With the mating season approaching, Spider F was the natural choice for Spider A’s mating spree— they were friendly; and being unaware of his venomous nature, Spider F was one of the few male spiders whom Spider Q approved for her favourite daughter. However, although Spider F was a dear friend, Spider A was repulsed by the idea of mating with him. In fact, she abhorred the concept of mating. What was the point of producing numerous children, not all of whom you would know, recognize and distinguish; and some of whom you would kill and eat? And those who would not die prematurely would, like her, pass their lives without knowing the reasons for living and dying. Spider A did not believe in survival of the fittest. The life unaware, which she was leading, was equivalent to death. In her condition of life-in-death, the distinctions blurred and the anxieties of death became irrelevant. Perhaps, her father had also felt the same; and did not escape his impending death.

There was another similarity between the father and the daughter—their inability to make webs for catching preys. The garrulous Spider F had rubbed his feet and told her “Your father made decent webs. Many said they were beautiful—they were like pearls and diamonds smashed and stretched to form intricate patterns. And they could tell time for us.” “How can webs tell time?” Spider A asked incredulously. “The soft hues of the morning sun, the raging blaze in the afternoon, the tentative glow of the falling dusk and even the thick darkness formed separate patterns in his webs. His webs pre-empted the changing times in the day.” However, with all their artistic grandeurs, the webs could not catch preys. And, although the spiders of the colony, including her mother, were greatly impressed by his webs, they pretended that they were worthless and rubbish. Few days before his death, all his webs were swept away by the humans. It was cataclysmic for the colony, but they pretended nothing important had taken place. According to Spider F, Spider Q seized this opportunity to find her sacrificial partner because the demoralized, talented spider was perhaps already harbouring the thoughts of death.


On the same day the moth flew away with her web, Spider A felt the need to protest against the killing of her father. She marched and looked straight at her mother’s several eyes and demanded “Why did you do it?” It seemed Spider Q had anticipated this question for long. She smirked; and then she almost flew at her daughter. The loyal army of female spiders who waited in line for her command were ready to devour Spider A. Their predator’s instincts had been aroused. Her mother stopped. But the army of spiders, intoxicated by the prospect of a gory kill, continued marching towards her. Although Spider A did not remember pushing her mother, the rest of the colony later declared that Spider A had masterfully hauled Spider Q in front of the maddened army; and the lustful avalanche tore her in to pieces.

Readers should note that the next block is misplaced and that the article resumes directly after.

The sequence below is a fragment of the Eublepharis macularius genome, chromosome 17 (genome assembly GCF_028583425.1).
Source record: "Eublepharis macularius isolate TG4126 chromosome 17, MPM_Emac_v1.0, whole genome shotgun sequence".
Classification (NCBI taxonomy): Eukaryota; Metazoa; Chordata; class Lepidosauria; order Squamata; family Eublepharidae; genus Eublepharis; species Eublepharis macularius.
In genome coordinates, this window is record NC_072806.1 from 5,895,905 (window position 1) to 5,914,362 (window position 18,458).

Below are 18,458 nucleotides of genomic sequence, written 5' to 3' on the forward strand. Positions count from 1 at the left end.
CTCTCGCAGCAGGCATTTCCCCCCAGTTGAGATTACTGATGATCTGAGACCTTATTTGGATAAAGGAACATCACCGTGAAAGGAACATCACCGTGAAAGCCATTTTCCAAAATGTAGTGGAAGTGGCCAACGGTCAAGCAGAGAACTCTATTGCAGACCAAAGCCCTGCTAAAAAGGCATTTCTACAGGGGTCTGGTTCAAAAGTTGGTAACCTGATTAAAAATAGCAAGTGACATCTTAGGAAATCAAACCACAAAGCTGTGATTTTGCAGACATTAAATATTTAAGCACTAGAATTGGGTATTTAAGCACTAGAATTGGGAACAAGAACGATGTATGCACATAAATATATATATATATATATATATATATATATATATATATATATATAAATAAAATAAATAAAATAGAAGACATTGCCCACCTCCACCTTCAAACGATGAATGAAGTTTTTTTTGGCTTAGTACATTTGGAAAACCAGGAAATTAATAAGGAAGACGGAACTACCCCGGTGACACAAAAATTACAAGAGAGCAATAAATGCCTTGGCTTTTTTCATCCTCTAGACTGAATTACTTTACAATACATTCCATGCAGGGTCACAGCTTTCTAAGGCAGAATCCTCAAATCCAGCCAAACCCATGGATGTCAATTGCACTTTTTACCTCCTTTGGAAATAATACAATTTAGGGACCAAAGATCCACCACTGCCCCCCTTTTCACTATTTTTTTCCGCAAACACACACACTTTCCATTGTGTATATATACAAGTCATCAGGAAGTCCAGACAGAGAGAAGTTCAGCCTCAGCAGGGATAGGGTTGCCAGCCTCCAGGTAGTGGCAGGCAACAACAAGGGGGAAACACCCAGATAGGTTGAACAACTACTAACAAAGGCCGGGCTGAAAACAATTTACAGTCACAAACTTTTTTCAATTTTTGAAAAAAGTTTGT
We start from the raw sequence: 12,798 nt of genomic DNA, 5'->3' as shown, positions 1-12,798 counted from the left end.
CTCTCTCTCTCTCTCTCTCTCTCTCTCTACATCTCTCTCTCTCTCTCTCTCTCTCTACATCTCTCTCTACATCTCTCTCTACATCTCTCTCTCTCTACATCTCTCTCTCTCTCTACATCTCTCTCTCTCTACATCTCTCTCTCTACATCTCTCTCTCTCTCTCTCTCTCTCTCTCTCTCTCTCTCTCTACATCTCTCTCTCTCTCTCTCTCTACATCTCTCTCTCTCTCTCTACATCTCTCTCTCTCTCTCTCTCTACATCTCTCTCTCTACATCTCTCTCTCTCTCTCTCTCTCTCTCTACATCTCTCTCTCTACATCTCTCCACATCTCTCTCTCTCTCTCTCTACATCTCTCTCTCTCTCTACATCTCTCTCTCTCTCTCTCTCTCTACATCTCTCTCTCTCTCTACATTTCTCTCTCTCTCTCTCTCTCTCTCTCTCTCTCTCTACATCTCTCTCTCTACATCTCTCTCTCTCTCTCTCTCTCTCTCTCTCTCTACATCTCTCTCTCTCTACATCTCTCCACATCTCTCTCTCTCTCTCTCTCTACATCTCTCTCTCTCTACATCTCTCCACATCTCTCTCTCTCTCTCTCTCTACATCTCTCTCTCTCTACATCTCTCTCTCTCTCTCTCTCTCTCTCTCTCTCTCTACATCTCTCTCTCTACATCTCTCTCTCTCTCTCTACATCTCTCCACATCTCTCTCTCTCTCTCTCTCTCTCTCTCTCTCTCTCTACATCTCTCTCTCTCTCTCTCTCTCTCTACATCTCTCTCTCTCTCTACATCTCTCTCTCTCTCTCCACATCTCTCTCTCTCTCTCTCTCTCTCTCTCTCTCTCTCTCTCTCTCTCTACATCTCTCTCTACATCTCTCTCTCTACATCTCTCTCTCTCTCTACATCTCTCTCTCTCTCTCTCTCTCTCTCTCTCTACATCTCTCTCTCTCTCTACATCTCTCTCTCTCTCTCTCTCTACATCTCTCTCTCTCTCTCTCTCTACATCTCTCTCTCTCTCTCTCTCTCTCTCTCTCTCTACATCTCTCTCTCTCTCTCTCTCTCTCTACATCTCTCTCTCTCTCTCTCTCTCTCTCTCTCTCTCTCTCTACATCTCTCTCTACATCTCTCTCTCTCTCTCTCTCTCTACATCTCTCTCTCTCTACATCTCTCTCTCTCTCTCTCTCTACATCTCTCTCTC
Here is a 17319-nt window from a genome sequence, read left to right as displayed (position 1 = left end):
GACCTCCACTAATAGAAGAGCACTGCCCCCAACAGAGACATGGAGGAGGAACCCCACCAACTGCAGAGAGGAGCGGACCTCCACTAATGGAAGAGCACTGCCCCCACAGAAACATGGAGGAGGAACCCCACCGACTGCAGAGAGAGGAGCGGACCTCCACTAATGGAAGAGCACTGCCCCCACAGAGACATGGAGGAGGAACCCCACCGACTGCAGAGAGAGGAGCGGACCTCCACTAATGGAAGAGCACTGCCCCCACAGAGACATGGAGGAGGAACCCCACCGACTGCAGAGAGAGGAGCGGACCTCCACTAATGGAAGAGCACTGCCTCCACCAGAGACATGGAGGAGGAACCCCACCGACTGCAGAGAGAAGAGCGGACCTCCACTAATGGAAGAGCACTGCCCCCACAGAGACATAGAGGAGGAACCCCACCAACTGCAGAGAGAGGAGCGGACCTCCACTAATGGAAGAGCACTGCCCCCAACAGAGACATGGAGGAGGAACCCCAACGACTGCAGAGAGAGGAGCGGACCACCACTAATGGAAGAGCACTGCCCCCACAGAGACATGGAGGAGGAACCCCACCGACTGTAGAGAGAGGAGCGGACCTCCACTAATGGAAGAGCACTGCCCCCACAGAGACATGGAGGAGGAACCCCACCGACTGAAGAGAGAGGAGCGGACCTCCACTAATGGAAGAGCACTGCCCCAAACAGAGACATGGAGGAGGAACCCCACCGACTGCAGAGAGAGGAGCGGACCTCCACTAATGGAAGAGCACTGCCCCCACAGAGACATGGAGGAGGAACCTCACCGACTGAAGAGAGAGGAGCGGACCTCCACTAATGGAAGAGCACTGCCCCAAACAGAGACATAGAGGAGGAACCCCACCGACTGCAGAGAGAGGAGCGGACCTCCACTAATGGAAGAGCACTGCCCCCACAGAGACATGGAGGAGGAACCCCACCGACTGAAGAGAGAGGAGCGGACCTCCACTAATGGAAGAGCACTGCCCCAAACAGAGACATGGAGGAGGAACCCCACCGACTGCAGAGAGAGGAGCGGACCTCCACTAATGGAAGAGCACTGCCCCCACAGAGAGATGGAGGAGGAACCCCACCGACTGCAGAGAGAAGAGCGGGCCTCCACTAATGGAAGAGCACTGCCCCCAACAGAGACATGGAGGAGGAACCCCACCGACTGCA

Sacrifice ran in the family. The father whose web could anticipate time was perhaps gifted with the ability to foretell his own death; but he wanted her to be born. And the mother familiar with her mercenaries could very well predict the result of baiting their hunger; but she wanted her to live to perhaps become the leader of the colony. Heralded for her bravery and astuteness in vanquishing her foe, Spider A was declared the prospective leader of the colony, provided she overcame her shortcomings, that is, she could make webs that would catch preys. The cowardly and meek Spider A could not say anything to clarify the situation, not even when she saw Spider F turning pale, anticipating in the process of their prospective mating a fate similar to his father-in-law.

Spider A’s precious motley moth generally passed on from one wall to another in the mornings, anxious to get away from the trappings of the indoor to her vast playfield outside. Spider A’s abdomen had worked overtime in producing a web that would mesmerize the colony; surpass her father’s artistry; exceed the fatal strength of her mother’s web…and to satisfy the expectations of her kind, also entrap her precious motley moth to a liquefied death. As the moth unaware of its destiny fluttered around the web, Spider A waited at a distance with bated breath. The sunlight bounced rhythmically from the moth’s transparent wings on to the prism of her web; and entangled and ensconced in the web were the thoughts of love and passion; power and hunger; and a timeless embrace of preserve and perish.